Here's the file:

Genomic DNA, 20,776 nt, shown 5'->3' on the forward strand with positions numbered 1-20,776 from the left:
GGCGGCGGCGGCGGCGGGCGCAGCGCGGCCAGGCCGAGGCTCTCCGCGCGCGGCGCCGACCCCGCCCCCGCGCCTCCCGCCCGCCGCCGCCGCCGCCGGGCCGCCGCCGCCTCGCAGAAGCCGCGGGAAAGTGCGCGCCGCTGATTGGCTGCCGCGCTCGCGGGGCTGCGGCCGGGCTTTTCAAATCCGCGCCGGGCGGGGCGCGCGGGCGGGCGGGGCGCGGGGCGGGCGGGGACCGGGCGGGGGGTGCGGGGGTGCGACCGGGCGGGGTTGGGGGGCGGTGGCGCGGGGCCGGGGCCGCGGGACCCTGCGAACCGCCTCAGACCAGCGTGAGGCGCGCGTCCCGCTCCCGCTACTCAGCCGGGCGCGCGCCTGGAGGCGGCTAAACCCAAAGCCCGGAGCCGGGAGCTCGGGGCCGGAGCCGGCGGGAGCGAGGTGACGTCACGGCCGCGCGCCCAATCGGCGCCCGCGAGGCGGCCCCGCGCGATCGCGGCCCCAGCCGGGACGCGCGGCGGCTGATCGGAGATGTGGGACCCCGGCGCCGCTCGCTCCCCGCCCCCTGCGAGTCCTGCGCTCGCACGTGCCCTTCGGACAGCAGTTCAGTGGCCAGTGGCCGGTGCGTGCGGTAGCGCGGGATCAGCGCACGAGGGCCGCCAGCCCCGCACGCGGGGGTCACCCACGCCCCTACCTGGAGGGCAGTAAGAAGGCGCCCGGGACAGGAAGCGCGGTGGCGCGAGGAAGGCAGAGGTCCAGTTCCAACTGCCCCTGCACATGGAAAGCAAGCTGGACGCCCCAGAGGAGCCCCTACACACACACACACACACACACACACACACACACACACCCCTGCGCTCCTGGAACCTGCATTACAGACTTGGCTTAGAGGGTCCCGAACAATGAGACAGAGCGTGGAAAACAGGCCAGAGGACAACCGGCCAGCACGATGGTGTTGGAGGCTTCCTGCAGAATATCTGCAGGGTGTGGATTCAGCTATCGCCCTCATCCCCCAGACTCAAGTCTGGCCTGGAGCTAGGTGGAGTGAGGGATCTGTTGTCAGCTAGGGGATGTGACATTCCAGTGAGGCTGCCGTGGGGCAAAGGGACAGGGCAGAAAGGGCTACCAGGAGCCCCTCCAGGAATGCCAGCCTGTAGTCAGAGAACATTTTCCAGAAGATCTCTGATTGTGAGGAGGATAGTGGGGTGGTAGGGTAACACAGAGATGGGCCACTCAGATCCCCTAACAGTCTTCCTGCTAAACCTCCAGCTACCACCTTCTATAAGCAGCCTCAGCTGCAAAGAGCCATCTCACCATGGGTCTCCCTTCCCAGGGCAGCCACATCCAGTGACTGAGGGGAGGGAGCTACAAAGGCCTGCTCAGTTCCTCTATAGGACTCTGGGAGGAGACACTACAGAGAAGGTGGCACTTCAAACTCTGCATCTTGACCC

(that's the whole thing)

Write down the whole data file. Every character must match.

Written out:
Genomic DNA, 20,776 nt, shown 5'->3' on the forward strand with positions numbered 1-20,776 from the left:
GGCGGCGGCGGCGGCGGGCGCAGCGCGGCCAGGCCGAGGCTCTCCGCGCGCGGCGCCGACCCCGCCCCCGCGCCTCCCGCCCGCCGCCGCCGCCGCCGGGCCGCCGCCGCCTCGCAGAAGCCGCGGGAAAGTGCGCGCCGCTGATTGGCTGCCGCGCTCGCGGGGCTGCGGCCGGGCTTTTCAAATCCGCGCCGGGCGGGGCGCGCGGGCGGGCGGGGCGCGGGGCGGGCGGGGACCGGGCGGGGGGTGCGGGGGTGCGACCGGGCGGGGTTGGGGGGCGGTGGCGCGGGGCCGGGGCCGCGGGACCCTGCGAACCGCCTCAGACCAGCGTGAGGCGCGCGTCCCGCTCCCGCTACTCAGCCGGGCGCGCGCCTGGAGGCGGCTAAACCCAAAGCCCGGAGCCGGGAGCTCGGGGCCGGAGCCGGCGGGAGCGAGGTGACGTCACGGCCGCGCGCCCAATCGGCGCCCGCGAGGCGGCCCCGCGCGATCGCGGCCCCAGCCGGGACGCGCGGCGGCTGATCGGAGATGTGGGACCCCGGCGCCGCTCGCTCCCCGCCCCCTGCGAGTCCTGCGCTCGCACGTGCCCTTCGGACAGCAGTTCAGTGGCCAGTGGCCGGTGCGTGCGGTAGCGCGGGATCAGCGCACGAGGGCCGCCAGCCCCGCACGCGGGGGTCACCCACGCCCCTACCTGGAGGGCAGTAAGAAGGCGCCCGGGACAGGAAGCGCGGTGGCGCGAGGAAGGCAGAGGTCCAGTTCCAACTGCCCCTGCACATGGAAAGCAAGCTGGACGCCCCAGAGGAGCCCCTACACACACACACACACACACACACACACACACACACACCCCTGCGCTCCTGGAACCTGCATTACAGACTTGGCTTAGAGGGTCCCGAACAATGAGACAGAGCGTGGAAAACAGGCCAGAGGACAACCGGCCAGCACGATGGTGTTGGAGGCTTCCTGCAGAATATCTGCAGGGTGTGGATTCAGCTATCGCCCTCATCCCCCAGACTCAAGTCTGGCCTGGAGCTAGGTGGAGTGAGGGATCTGTTGTCAGCTAGGGGATGTGACATTCCAGTGAGGCTGCCGTGGGGCAAAGGGACAGGGCAGAAAGGGCTACCAGGAGCCCCTCCAGGAATGCCAGCCTGTAGTCAGAGAACATTTTCCAGAAGATCTCTGATTGTGAGGAGGATAGTGGGGTGGTAGGGTAACACAGAGATGGGCCACTCAGATCCCCTAACAGTCTTCCTGCTAAACCTCCAGCTACCACCTTCTATAAGCAGCCTCAGCTGCAAAGAGCCATCTCACCATGGGTCTCCCTTCCCAGGGCAGCCACATCCAGTGACTGAGGGGAGGGAGCTACAAAGGCCTGCTCAGTTCCTCTATAGGACTCTGGGAGGAGACACTACAGAGAAGGTGGCACTTCAAACTCTGCATCTTGACCC